Ministry to African Americans in the Jim Crow South


Mother Demetrias Cunningham with students in Baltimore, MD, c. 1910.

When Anna Frances Hartwell, an Episcopalian white woman from Chicago, converted to the Catholic faith in 1885, many of the civil rights which African Americans had achieved in the aftermath of the Civil War were falling away, especially in the former slave-holding states of the American South. The United States Supreme Court would eventually uphold this new racist regime, known as Jim Crow, in the 1896 case Plessy v. Ferguson, justifying its existence on the basis that the races would be “separate but equal.”  

In 1888, three years after her husband's death, Anna Hartwell moved to Baltimore, Maryland, to do social work and hold catechism classes for the city’s African American population.  Hartwell came to Baltimore at the request of the Catholic priest and son of Irish immigrants, Fr. John R. Slattery. From 1893 through 1904, Fr. Slattery served as Superior General of the Society of St. Joseph of the Sacred Heart, at that time the leading organization advocating that Catholics evangelize African Americans (most of whom were Protestant) and admit black men to the priesthood. In this capacity, Slattery was a deeply divisive and controversial figure, as his pro-integration positions angered many other Catholics.[1] Indeed, linked to the next page, "Documents of their Ministry to African Americans," is an essay Fr. Slattery wrote in 1904 defending himself against, among other things, the implication that his missionizing to African Americans was akin to "Americanism," which Pope Leo XIII had declared a heresy in 1899. 

To assist him in his efforts of converting African Americans to the Catholic faith, Slattery reached out to likeminded women like Anna Hartwell and the famed nun and future saint, Katharine Drexel (whom Pope John Paul II canonized in 2000). In 1890 both women decided to convert to the religious life and establish new communities; Drexel instituted the Sisters of the Blessed Sacrament for Indians and Colored People in Philadelphia, and Hartwell founded the Mission Helpers of the Sacred Heart in Baltimore, over whom Fr. Slattery acted as spiritual director. When she took her vows Anna Hartwell adopted the name Sister Joseph, and she and four other women moved into a home together on Biddle Street in Baltimore. In 1893 she assumed the title Mother Joseph.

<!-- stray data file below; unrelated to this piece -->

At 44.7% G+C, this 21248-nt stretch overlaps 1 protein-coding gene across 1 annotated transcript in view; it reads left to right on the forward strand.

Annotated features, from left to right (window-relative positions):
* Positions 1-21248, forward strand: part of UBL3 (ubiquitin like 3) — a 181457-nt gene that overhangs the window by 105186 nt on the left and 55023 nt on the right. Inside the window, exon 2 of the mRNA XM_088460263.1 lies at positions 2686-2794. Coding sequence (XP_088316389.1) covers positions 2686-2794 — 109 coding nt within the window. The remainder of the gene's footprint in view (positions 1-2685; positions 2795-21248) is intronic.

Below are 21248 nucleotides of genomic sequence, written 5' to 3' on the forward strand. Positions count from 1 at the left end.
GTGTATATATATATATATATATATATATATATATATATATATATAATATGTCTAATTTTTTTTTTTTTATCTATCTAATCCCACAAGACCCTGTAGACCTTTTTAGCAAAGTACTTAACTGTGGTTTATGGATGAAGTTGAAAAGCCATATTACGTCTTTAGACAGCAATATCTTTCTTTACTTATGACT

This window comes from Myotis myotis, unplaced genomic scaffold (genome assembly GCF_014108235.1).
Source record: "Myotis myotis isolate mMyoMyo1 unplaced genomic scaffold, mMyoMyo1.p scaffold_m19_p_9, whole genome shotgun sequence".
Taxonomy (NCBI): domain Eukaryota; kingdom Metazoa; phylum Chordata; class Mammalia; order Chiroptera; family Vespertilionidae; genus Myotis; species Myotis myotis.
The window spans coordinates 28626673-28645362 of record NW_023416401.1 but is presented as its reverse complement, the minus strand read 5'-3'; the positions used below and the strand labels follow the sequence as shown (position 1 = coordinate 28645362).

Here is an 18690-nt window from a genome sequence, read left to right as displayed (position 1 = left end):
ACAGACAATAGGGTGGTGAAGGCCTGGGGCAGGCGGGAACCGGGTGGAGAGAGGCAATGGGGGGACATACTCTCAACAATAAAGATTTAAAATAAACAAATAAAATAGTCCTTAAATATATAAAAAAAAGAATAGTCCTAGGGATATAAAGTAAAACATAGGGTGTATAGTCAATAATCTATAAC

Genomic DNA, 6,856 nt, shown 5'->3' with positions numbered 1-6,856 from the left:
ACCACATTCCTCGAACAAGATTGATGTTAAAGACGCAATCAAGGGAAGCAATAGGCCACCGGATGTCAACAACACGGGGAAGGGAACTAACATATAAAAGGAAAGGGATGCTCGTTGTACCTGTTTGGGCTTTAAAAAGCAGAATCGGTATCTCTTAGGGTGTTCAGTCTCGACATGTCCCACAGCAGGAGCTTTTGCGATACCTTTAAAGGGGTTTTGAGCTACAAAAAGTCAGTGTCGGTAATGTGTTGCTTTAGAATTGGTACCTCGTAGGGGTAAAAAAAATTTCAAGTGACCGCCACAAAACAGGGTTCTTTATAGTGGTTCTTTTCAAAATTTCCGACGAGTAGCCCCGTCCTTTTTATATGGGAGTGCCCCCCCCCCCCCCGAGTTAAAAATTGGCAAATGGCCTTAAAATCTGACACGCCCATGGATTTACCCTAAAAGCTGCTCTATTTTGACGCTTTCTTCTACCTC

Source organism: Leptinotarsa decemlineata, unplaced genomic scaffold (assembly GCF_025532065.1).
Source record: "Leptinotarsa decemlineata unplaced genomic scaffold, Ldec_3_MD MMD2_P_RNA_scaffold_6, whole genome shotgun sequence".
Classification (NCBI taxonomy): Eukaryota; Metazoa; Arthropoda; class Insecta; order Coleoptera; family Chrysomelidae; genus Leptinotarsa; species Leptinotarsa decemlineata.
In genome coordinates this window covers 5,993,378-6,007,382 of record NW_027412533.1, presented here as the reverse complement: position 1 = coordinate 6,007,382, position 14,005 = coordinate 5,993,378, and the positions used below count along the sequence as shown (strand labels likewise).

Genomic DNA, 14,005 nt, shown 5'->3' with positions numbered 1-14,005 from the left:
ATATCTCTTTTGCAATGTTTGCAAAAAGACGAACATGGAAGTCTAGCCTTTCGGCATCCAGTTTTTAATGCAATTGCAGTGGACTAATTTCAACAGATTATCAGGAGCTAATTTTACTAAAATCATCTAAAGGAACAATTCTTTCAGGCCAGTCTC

The vow Sister Demetrias (eventually Mother Demetrias) took on October 2, 1892.

The Mission Helpers in these earliest days were wholly committed to doing mission work amongst African Americans. Indeed, when Mary Cunningham, a Baltimore native and child of Irish immigrants, joined the small community in 1891, she took the name Demetrias, who was a fourth-century virgin in Africa about whom another African saint, Augustine of Hippo, had written. Under Mother Joseph’s leadership (and with Demetrias soon taking the role of Mother Assistant), the Mission Helpers established religion courses for African American children and adults as well as vocational schools for girls. Some of the girls who attended and received baptism at these schools eventually entered religious life themselves (like Fanny Curry, who took the name Sister M. Gertrude, see photograph). Yet despite their work with African American communities, the first generation of Mission Helpers also played a role in upholding the ideology that the races were to remain separate. In a letter of May 17, 1910, for example, Mother Demetrias states that a woman who was an otherwise suitable candidate for joining the Mission Helpers was to be rejected because of her skin color. Nevertheless, because the women of the Mission Helpers actively engaged with Baltimore’s African American population, many white people (both Catholic and Protestant) rejected them.


Sister M. Gertrude, O.P.; formerly Fanny Curry, a pupil of the Mission Helpers' St. Peter Claver's Industrial School and Home, date unknown.

By 1895 the Mission Helpers desired to expand their ministry regardless of race to all “the poor, the afflicted and the neglected, who by reason of their condition or circumstances have little or no opportunity of learning the truths necessary for leading the life of practicing Catholics.” When Fr. Slattery, still a zealous advocate for missionizing African Americans, opposed expanding their mission, the Mission Helpers petitioned the Archbishop of Baltimore, Cardinal James Gibbons. Cardinal Gibbons endorsed the change and in 1896 replaced Fr. Slattery with Fr. Peter Tarro as their spiritual director. Although from that point on the Mission Helpers’ had broadened the scope of their ministry, they continued operating the schools they had developed in the early 1890s and work amongst African Americans remained an essential feature of their mission.

[1] Stephen Ochs, Desegregating the Altar: The Josephites and the Struggle for Black Priests, 1871-1960 (Baton Rouge, LA: Louisiana State University Press, 1993), chapters 2 and 3.